I use freeRTOS kernal V 10.4.3 with IAR 9.20 on a Cortex M33.
My little project has 3 Tasks, all same priority. Task 1 & 2 have little to do and block by task delay of about 200ms. In idle hook I increment a counter to see no one uses CPU all the time.
Task 3 waits to receive a couple of data from queue (50 entries). Inteerrupt service routine (ISR) gives data by xQueueSendToBackFromISR(). ISR is fired by a port input with a fix square of about 1.2ms.
Normally there were not more than 2 entries in the queue before task 3 gets data out of it. Now and than Task 3 does not get to run and queue gets filled. Idle count still increasing.
When I set a break in the interrupt routine when queue is full I see by task list plug-in that
- Idle: running
- Task 1 & 2: blocked
- Task 3: ready
After some time (few to many 10ms) Tsak 3 gets to run again empties queue in short time.
I assume that no other interrupt does keep CPU busy, as idle would not run either than.
Are there any ideas what the problem might be?
Does your program has long critical sections? Can you try increasing the priority of task 3 and share the result?
I use HAL driver but it seems to me that I do not have long critical section there. In my application I do not have.
I allready tried to increase task priority without any change in the result. Task 1 & 2 seem to run (check by breakpoint).
A reason can be wrong interrupt priorities for interrupts using FreeRTOS API in their corresponding ISRs resp. ISR callbacks.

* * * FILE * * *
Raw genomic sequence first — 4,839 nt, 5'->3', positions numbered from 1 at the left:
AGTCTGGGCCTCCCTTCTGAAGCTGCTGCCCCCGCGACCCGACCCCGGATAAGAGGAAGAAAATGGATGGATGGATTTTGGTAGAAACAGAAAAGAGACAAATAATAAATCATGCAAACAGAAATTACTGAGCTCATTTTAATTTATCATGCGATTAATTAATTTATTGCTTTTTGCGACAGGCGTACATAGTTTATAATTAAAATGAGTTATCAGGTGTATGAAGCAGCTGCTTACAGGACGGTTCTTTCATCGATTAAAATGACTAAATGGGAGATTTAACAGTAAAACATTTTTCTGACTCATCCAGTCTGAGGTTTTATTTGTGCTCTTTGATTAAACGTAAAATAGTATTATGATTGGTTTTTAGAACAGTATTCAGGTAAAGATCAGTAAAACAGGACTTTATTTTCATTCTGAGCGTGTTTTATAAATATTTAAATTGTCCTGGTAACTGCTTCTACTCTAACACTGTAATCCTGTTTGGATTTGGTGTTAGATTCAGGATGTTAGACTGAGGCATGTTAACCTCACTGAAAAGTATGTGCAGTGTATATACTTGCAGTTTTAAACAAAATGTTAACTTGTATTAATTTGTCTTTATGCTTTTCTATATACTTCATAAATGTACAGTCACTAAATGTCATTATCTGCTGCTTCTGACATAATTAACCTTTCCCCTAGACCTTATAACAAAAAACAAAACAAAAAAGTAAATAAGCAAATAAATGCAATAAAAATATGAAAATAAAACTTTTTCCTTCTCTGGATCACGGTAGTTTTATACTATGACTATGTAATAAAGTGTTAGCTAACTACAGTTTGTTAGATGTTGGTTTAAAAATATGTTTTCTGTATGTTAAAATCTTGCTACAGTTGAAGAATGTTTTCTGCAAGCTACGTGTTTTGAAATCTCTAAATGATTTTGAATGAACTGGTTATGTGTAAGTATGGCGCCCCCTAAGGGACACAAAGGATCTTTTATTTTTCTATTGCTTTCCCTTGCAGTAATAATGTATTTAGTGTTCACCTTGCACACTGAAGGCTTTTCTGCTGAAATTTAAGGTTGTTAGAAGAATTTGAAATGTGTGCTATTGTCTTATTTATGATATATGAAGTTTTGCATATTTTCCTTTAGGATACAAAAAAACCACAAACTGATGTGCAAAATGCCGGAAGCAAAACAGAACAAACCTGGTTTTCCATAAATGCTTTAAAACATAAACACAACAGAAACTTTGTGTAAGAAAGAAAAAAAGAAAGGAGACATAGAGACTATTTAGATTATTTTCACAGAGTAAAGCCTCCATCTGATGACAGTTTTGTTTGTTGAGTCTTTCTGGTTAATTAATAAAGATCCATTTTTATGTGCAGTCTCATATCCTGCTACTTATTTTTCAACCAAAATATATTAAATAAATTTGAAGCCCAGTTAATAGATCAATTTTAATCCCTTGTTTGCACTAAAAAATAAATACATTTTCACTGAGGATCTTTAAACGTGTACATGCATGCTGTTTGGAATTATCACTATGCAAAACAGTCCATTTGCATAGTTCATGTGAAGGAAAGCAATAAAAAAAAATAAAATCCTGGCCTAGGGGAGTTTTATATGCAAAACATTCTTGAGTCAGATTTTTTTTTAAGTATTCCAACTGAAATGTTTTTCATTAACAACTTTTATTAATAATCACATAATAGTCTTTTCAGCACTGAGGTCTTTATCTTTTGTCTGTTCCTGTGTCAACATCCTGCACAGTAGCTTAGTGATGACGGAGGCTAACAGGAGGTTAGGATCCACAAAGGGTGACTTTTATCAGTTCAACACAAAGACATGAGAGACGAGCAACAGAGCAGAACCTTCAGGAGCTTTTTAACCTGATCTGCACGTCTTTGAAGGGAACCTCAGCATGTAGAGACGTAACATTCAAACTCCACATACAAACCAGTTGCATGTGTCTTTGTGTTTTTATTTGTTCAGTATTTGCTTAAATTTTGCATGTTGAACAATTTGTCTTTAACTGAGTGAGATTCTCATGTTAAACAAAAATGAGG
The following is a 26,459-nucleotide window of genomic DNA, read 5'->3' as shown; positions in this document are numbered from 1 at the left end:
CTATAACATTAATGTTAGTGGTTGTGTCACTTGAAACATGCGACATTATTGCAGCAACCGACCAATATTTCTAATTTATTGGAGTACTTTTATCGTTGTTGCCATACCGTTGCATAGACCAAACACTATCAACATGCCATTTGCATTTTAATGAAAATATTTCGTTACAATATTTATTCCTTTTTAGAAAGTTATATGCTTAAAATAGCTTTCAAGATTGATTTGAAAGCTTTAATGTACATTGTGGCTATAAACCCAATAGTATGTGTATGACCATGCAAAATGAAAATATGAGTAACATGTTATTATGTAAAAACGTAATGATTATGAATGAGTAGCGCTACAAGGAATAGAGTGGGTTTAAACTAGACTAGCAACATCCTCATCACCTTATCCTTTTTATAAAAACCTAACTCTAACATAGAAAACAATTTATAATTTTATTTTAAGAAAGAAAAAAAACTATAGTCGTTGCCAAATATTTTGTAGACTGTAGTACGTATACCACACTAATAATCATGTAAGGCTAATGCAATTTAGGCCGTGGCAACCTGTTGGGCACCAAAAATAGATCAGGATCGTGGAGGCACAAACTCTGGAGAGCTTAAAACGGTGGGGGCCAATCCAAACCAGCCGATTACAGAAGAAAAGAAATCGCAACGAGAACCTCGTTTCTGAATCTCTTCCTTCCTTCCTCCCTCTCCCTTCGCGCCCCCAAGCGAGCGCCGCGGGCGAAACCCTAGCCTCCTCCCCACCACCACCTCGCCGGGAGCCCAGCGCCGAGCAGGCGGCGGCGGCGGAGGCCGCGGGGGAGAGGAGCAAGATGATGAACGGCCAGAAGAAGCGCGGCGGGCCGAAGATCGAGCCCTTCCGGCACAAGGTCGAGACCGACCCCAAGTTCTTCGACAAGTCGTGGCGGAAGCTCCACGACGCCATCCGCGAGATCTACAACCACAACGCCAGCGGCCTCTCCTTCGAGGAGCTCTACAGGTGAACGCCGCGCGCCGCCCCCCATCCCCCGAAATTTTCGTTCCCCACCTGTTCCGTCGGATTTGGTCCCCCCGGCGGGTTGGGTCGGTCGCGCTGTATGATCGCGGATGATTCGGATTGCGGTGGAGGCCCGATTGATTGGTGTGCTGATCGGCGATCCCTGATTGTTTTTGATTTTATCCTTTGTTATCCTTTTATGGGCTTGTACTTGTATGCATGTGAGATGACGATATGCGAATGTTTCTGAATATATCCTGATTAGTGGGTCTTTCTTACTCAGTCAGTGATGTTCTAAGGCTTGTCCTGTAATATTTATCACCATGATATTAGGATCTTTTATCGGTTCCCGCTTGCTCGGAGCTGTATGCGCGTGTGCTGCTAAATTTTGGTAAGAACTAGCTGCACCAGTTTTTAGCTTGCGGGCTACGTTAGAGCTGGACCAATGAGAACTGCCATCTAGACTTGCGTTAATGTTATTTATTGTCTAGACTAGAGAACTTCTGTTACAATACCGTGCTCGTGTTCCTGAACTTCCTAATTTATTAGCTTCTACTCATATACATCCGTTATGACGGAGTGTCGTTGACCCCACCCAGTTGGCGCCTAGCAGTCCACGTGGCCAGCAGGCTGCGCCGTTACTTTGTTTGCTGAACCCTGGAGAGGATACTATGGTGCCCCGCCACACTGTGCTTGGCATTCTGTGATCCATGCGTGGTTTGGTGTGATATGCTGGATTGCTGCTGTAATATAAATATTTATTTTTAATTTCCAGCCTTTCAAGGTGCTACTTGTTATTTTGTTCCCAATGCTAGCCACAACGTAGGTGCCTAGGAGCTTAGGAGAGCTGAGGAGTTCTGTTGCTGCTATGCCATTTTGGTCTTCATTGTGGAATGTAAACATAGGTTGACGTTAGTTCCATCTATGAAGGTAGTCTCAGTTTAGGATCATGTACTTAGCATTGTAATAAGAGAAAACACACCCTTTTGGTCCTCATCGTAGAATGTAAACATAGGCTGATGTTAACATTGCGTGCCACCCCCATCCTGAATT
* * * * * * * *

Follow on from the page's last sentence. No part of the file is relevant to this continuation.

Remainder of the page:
See e.g. Understanding priority levels of ISR and FreeRTOS APIs - #16 by aggarg for a pretty good explanation.
Did you define configASSERT and also enable stack overflow checking for development/debugging to catch possible fatal errors or data corruption ?
Hi there Hans,
I suggest running your application under Tracealyzer supervision. That will give you a good idea about the interdependencies between your threads of execution along with direct pointers to your problem.
It was the interrupt priority (I should have known). Thanks also for the other hints.
Was it not caught by
No it wasn’t (or I did not realize it?).
I am not used to work with configASSERT. configASSERT is defined by the micro manufacturer, from whom I took the source code to start including the FreeRTOSConfig.h:
#define configASSERT( x ) assert(x)
I was wondering about the vAssertCalled mentioned in the link You gave me. I could not find it anywhere. Where is it expected to be defined?
That definition is correct. I will take a look about what is needed in our M33 port to catch invalid priority configurations.
Just in addition I’m also using C std assert with a GCC/newlib toolchain:
So in FreeRTOSConfig.h I also:
#define configASSERT assert
and define the assert handler (for DEBUG builds) like this to use it with FreeRTOS:
void __assert_func(const char *file, int line, const char *fct, const char *expr)
for( ;; );
vAssertCalled is just an example as mentioned in the configASSERT documentation.